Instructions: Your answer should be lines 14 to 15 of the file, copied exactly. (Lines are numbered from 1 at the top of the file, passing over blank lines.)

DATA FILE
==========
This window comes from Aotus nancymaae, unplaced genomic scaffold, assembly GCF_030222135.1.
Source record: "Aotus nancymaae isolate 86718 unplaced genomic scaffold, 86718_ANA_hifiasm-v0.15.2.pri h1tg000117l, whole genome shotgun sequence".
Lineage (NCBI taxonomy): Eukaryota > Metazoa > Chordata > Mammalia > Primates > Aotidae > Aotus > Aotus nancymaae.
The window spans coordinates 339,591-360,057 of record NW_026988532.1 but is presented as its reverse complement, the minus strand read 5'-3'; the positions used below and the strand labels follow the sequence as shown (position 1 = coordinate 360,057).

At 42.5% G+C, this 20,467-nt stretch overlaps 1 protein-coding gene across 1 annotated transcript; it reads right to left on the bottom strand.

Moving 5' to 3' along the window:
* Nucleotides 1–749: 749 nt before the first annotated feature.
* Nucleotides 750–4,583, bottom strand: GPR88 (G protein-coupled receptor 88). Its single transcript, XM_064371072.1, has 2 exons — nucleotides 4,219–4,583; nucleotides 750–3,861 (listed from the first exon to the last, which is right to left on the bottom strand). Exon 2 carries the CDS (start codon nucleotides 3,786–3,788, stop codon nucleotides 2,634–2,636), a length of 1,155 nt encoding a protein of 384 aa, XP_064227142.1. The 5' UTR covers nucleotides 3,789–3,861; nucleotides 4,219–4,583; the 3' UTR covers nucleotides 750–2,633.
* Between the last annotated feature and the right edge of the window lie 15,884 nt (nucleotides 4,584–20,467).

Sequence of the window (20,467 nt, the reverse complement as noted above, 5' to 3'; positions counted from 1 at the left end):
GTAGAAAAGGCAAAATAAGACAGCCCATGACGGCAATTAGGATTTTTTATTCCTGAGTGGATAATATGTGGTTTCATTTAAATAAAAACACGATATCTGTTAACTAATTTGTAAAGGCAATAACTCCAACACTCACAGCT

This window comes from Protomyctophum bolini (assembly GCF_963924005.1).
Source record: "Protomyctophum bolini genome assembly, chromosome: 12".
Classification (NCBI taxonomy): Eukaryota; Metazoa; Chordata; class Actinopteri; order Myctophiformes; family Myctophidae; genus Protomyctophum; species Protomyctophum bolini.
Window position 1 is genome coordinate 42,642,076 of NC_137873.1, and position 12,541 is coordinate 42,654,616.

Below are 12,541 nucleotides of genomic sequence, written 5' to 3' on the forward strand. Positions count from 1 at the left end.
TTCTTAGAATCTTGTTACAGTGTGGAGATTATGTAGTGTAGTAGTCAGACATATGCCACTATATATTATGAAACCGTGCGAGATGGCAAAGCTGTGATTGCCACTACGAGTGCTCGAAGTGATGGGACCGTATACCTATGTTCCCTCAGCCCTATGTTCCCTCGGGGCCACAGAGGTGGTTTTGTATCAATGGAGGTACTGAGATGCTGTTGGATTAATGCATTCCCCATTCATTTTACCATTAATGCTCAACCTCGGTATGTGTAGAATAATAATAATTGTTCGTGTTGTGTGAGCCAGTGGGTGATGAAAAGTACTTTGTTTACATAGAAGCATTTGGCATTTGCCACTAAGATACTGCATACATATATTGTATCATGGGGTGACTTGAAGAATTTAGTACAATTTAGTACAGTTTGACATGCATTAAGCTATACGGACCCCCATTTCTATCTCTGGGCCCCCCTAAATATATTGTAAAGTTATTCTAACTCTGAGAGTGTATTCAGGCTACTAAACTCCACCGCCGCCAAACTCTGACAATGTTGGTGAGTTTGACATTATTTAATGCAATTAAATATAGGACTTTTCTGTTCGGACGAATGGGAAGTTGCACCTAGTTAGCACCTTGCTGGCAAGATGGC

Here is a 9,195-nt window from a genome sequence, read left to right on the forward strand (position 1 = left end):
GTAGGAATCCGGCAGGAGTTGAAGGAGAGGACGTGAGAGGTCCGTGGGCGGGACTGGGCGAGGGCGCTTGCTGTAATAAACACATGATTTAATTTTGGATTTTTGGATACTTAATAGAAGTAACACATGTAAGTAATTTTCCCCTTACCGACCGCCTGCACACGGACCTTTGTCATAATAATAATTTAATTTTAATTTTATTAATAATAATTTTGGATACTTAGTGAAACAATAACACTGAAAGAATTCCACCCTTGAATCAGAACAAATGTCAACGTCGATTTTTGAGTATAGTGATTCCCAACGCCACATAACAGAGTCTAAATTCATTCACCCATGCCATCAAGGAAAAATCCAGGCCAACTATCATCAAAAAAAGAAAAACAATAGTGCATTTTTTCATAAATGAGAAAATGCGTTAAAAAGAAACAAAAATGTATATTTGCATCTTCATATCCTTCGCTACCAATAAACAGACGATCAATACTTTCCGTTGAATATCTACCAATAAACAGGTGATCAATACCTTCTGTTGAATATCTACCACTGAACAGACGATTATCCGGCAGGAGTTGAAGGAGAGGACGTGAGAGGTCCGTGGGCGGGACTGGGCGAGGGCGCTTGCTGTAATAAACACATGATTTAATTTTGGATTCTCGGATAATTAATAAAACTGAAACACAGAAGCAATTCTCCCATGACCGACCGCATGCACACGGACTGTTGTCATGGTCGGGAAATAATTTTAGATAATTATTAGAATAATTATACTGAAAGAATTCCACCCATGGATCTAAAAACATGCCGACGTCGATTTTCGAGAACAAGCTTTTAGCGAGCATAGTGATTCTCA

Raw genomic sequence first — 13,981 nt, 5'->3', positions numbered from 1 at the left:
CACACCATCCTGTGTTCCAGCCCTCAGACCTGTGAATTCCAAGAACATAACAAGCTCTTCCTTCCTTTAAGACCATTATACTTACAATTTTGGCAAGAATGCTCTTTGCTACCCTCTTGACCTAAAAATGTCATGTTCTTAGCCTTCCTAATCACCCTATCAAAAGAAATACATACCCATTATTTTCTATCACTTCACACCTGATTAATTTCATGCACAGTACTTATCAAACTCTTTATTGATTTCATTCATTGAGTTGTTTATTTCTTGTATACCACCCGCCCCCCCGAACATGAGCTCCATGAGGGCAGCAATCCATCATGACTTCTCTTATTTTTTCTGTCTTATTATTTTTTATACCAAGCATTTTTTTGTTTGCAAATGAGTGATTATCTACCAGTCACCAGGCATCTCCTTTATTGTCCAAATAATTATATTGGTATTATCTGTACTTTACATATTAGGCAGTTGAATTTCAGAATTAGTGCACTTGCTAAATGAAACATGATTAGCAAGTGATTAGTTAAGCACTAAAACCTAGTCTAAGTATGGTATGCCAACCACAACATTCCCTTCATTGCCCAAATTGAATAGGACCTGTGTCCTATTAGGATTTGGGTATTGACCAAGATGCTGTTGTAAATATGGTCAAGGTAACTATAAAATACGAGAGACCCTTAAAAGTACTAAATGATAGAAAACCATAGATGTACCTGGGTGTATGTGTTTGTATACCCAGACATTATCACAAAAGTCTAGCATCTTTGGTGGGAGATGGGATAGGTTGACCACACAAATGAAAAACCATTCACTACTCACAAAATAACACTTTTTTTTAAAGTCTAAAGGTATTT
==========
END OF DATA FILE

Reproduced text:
Classification (NCBI taxonomy): Eukaryota; Metazoa; Chordata; class Actinopteri; order Myctophiformes; family Myctophidae; genus Protomyctophum; species Protomyctophum bolini.
Window position 1 is genome coordinate 42,642,076 of NC_137873.1, and position 12,541 is coordinate 42,654,616.